Daniel Whiteson and Jorge Cham love questions just as much as — or maybe more than — answers. In their previous book, “We Have No Idea: A Guide to the Unknown Universe,” Whiteson, a physics and astronomy professor at the University of California, Irvine, and Cham, a cartoonist with a Ph.D. in robotics from Stanford University, tackle some of the universe’s greatest mysteries — which they also explore in their podcast, “Daniel and Jorge Explain the Universe.”
In their new book, “Frequently Asked Questions About the Universe,” they apply their curiosity to the existential musings that keep many of us up at night: Where did the universe come from? Is an afterlife possible? Do we live in a computer simulation? And why haven’t aliens visited us … or have they? We caught up with Whiteson recently and lobbed him a few questions of our own.
You mention that while a great many mysteries remain, things in the understanding-the-universe department seem to be going in the right direction. What do you think have been the greatest revelations in recent years?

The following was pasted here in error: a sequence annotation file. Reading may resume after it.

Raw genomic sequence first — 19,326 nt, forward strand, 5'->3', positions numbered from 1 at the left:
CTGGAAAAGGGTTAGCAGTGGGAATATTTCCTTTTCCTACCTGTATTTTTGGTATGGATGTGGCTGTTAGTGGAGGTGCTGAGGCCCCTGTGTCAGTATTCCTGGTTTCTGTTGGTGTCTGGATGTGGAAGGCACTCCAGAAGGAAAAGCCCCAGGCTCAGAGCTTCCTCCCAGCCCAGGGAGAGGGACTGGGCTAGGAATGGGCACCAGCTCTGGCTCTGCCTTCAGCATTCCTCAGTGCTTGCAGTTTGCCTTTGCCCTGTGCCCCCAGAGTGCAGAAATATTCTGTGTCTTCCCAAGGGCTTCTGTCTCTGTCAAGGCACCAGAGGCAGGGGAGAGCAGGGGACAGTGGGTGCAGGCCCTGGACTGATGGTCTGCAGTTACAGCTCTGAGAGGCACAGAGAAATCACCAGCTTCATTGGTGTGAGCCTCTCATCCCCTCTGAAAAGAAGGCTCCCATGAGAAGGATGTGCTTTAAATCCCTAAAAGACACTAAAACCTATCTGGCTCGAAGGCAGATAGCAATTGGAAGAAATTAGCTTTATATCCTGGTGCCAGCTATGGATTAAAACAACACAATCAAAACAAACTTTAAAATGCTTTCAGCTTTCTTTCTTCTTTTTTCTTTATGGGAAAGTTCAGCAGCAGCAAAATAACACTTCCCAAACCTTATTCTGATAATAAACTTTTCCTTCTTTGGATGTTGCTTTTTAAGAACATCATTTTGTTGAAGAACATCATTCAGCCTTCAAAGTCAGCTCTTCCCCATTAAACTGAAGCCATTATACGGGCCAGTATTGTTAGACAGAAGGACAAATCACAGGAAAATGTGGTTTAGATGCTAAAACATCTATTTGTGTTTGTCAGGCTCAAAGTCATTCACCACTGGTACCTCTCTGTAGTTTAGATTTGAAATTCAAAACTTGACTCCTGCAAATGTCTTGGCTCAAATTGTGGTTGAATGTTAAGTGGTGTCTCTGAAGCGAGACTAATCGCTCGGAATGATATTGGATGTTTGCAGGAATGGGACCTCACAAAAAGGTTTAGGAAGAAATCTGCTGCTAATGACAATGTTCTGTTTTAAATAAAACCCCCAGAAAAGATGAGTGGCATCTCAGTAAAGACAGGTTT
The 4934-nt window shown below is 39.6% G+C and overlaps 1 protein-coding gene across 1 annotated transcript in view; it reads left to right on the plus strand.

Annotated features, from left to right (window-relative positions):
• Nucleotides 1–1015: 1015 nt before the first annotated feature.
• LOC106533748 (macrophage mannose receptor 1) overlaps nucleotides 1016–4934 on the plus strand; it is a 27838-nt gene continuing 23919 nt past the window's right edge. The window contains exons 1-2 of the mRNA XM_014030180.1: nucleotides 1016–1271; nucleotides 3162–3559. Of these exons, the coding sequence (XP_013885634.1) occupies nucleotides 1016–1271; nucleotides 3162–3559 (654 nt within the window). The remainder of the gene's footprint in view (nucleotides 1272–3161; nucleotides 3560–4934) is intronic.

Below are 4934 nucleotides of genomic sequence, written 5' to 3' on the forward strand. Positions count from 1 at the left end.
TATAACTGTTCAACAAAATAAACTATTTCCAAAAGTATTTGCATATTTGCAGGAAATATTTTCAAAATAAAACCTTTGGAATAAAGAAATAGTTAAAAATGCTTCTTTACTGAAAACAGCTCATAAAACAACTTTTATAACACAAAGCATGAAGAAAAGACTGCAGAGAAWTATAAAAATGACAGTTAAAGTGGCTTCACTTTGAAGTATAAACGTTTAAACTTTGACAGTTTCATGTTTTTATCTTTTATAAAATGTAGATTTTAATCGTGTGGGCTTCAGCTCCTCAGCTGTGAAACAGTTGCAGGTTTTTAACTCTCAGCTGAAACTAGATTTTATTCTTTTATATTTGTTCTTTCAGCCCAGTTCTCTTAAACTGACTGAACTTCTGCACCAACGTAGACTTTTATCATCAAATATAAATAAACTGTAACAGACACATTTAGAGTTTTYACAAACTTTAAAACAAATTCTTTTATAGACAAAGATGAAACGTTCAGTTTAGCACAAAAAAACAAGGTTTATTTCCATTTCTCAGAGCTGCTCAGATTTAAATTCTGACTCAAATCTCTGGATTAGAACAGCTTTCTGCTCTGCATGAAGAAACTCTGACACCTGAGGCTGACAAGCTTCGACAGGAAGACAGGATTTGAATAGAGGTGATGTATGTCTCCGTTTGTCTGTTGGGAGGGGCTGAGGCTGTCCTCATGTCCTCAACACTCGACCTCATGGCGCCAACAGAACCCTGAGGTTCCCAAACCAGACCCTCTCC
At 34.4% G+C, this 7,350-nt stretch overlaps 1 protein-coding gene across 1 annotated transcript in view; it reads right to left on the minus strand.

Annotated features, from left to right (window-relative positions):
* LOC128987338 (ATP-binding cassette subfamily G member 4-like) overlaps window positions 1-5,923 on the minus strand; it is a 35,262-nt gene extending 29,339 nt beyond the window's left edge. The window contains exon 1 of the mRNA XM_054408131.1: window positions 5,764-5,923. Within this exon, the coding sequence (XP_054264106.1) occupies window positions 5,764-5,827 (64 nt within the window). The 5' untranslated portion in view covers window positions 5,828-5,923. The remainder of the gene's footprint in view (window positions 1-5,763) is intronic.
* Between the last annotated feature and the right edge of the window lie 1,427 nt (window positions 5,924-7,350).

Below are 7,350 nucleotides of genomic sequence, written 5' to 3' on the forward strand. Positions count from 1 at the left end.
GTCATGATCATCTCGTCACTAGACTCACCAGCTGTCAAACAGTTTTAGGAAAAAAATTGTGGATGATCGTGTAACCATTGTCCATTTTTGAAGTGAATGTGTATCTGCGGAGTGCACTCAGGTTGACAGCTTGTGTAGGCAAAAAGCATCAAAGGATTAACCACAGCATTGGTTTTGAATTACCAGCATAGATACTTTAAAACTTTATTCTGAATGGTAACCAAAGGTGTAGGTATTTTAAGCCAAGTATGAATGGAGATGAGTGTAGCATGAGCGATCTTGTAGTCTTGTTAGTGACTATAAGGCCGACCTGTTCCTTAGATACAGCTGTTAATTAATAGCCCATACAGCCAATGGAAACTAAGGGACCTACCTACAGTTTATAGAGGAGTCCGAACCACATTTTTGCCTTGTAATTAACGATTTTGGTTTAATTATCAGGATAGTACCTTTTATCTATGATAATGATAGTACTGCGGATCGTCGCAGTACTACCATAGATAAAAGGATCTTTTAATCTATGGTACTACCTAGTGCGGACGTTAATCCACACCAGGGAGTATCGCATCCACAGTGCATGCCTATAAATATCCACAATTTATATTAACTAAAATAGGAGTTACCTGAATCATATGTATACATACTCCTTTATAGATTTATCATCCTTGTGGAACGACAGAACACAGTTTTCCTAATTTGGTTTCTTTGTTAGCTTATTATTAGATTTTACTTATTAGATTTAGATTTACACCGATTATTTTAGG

One of the most mind-blowing moments in recent years is the discovery, from studying supernovae, that the universe is not just expanding, but that some not-understood mechanism is accelerating that expansion and requires 70% of all of the energy of the universe. I love this because it was so unexpected, and it makes me hope similar revelations are in the future.
Asking questions about the universe is part of what makes us human, and as you point out, there’s power in asking them, even if the mystery can’t be fully unraveled (yet). Can you say more about why questions matter even if they can’t be answered?
Science questions matter because they have objective answers, even if they are currently out of our reach. Asking those questions and looking for answers is a way of saying that the universe makes sense and that we hope we can make sense of it.
What’s your favorite question and/or answer in the book? What’s the most surprising?
I really enjoyed thinking about whether science can predict the choices you will make and what that means about free will. It’s a question that’s very important philosophically and morally, but the answer sits just past the edge of our knowledge of quantum mechanics and chaos.
Is time travel possible?
I think if it would ever be possible, it would always be possible.
What about teleportation?
Yes! This is something we can do today for particles and might be able to do
for people in the future, if you’re willing to be scanned, destroyed and recreated.
Readers can catch episodes of the podcast “Daniel and Jorge Explain the Universe” on iHeartRadio via their favorite podcast platform.